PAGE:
Supported Hardware Configurations

General Requirements

The Amoeba distributed operating system can run on many different types and brands of computers. It is intended that it should run on a network with at least five computers. Although it is today technically possible to run Amoeba with just a single processor, it is not a satisfactory way to use the system. For a standalone system (with perhaps additional secondary machines) the main machine should be equipped with at least 64 MB RAM (128 MB recommended) and at least with 500MB disk space. It is, after all, a distributed operating system. To get good results from the system you should have a separate machine for the file server, one workstation per user (to run the user interface) and a group of pool processors to perform the actual work and to run various servers. In general, at least five hosts are needed for pleasurable computing, although it's not true today anymore because of todays fast Pentium machines. All the Amoeba hosts must be connected by a network so that they can communicate with each other, although they need not necessarily be all on the same network, as long as all the networks are connected via gateways.
Currently, Fireball­Amoeba only supports Ethernet. In special only the 10 MBit/s connectivity with RJ­45 or RG­58 connectots, and now 100 MBit/s Fast Ethernet, too.


Currently Amoeba only has drivers for Ethernet but other network drivers are under consideration. Amoeba sets no upper limit on the number of computers on a local network but in some cases it is limited by the network bandwidth or topology. (More commonly, it is limited by the hardware budget.)
Note well
: Amoeba does not demand exclusive use of the network. It can use the same network as computers running other operating systems. However it is in the nature of distributed systems to consume more network bandwidth than centralized systems. It is therefore a good idea to isolate the Amoeba hosts behind a bridge if the other hosts on the network are performing important functions which require good network response.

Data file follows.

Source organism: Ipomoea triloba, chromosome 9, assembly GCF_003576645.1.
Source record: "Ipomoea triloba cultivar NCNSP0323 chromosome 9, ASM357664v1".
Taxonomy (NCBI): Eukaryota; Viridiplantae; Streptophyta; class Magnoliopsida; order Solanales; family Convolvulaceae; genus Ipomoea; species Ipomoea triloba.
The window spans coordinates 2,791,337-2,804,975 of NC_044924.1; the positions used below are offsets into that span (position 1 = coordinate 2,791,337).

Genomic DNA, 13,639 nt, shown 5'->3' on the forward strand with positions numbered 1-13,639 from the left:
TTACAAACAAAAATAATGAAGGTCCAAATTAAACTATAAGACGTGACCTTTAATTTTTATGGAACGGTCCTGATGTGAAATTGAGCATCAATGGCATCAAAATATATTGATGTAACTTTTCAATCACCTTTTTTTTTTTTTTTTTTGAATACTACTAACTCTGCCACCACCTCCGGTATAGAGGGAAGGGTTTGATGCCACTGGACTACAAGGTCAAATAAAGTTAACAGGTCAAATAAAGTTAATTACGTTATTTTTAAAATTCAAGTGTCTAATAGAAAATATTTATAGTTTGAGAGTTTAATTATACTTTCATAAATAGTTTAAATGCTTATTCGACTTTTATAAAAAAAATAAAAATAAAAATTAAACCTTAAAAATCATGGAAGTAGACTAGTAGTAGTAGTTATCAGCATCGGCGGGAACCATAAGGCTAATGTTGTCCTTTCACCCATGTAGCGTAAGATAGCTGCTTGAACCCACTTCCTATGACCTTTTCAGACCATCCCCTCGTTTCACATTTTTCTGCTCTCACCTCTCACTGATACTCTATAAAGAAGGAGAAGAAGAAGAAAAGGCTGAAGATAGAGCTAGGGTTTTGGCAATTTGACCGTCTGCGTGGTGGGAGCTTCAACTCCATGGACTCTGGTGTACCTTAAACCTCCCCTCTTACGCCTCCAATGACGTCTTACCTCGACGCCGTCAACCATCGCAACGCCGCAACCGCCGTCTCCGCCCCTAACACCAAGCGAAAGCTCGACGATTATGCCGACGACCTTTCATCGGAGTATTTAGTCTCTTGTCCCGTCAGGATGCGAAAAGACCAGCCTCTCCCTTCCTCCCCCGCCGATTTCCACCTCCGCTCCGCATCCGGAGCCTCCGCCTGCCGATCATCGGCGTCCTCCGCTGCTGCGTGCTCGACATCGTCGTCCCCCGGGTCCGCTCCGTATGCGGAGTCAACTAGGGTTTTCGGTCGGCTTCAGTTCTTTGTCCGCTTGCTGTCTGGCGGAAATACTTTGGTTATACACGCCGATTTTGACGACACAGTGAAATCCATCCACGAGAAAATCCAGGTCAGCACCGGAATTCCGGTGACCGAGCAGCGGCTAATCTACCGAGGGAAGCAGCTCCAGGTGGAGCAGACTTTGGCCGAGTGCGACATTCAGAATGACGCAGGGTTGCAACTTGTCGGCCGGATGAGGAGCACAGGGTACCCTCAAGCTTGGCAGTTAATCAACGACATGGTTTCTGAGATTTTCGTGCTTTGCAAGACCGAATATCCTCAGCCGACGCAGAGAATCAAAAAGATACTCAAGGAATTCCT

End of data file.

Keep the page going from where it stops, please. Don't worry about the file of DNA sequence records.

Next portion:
Amoeba is reasonably portable and has run on five architectures.However it is currently only available on the following architectures: the Motorola MC680x0 family, the Intel 80386 family and certain members of the SPARC family. The FSD­Distribution itselfes supports only the Intel 80386 family, but can coexists with the old Amoeba­5.3 system! But be aware of too much binary and kernel mixing between the old and the new system; you will probably fail.
It should be noted that some of these architectures are big­endian and others little­endian. A mixture of different endian machines should not be a problem as standard servers and utilities deal with this.Combinations of different architectures only requires that the binaries are available for all the architectures. Processor pools may contain processors of more than one architecture. The run server (see
run(A)) chooses the optimal processor for the architectures for which the binaries are available.
There are several configurations supported for the three architectures. This is to provide the various types of processor required: pool, workstation and specialized server.

File Servers

The file server distributed with Amoeba is called the Bullet Server. It uses a large buffer cache to provide very high performance.Thus the file server should be run on a machine with a large amount of RAM, and, of course, a disk. There is a modified version of the bullet server, called bulletb, using a diffeerent cache method, and needing less memory.